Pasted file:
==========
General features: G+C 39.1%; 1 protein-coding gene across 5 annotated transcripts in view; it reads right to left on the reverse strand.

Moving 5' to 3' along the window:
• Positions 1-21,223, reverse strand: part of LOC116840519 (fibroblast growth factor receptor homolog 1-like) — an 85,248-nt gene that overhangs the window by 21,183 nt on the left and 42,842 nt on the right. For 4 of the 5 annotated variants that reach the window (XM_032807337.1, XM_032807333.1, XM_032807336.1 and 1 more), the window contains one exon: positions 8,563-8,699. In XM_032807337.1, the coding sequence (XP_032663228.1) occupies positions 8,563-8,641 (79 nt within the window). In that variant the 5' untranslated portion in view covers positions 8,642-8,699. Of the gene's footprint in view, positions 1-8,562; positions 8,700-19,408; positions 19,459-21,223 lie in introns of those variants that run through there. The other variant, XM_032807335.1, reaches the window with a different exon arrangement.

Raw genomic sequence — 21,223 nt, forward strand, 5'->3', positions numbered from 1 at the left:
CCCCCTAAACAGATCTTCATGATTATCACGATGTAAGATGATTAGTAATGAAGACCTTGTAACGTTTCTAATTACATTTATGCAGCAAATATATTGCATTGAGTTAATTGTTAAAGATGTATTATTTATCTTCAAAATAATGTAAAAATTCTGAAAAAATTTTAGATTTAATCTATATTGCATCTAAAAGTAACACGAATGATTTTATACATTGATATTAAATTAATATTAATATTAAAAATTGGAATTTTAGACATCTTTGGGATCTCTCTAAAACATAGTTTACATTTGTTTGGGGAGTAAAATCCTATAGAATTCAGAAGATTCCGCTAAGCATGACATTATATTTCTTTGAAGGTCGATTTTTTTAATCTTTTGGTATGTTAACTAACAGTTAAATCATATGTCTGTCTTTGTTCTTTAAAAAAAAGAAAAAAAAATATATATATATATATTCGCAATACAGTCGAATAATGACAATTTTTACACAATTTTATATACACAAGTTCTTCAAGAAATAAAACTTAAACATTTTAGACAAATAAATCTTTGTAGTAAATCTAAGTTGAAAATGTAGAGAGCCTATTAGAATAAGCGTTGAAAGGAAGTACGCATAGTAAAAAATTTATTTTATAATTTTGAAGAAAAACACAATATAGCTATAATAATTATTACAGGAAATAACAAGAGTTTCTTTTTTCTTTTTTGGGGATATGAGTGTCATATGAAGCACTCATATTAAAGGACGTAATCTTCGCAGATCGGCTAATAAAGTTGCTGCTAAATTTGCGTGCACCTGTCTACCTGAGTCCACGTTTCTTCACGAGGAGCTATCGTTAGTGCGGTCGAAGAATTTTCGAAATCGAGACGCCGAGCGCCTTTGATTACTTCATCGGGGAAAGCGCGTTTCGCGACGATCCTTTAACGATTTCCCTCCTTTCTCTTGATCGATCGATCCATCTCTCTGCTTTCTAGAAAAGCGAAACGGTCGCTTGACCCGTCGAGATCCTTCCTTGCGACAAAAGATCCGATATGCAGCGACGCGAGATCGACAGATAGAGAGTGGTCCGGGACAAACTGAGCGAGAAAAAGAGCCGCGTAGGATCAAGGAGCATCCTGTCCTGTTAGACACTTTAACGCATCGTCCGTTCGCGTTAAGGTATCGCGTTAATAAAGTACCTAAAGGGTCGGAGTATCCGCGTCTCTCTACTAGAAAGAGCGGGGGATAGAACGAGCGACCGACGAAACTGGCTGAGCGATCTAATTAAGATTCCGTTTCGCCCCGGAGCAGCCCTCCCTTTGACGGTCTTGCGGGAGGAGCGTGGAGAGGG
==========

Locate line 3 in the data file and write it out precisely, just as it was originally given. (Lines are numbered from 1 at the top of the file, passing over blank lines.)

• Positions 1-21,223, reverse strand: part of LOC116840519 (fibroblast growth factor receptor homolog 1-like) — an 85,248-nt gene that overhangs the window by 21,183 nt on the left and 42,842 nt on the right. For 4 of the 5 annotated variants that reach the window (XM_032807337.1, XM_032807333.1, XM_032807336.1 and 1 more), the window contains one exon: positions 8,563-8,699. In XM_032807337.1, the coding sequence (XP_032663228.1) occupies positions 8,563-8,641 (79 nt within the window). In that variant the 5' untranslated portion in view covers positions 8,642-8,699. Of the gene's footprint in view, positions 1-8,562; positions 8,700-19,408; positions 19,459-21,223 lie in introns of those variants that run through there. The other variant, XM_032807335.1, reaches the window with a different exon arrangement.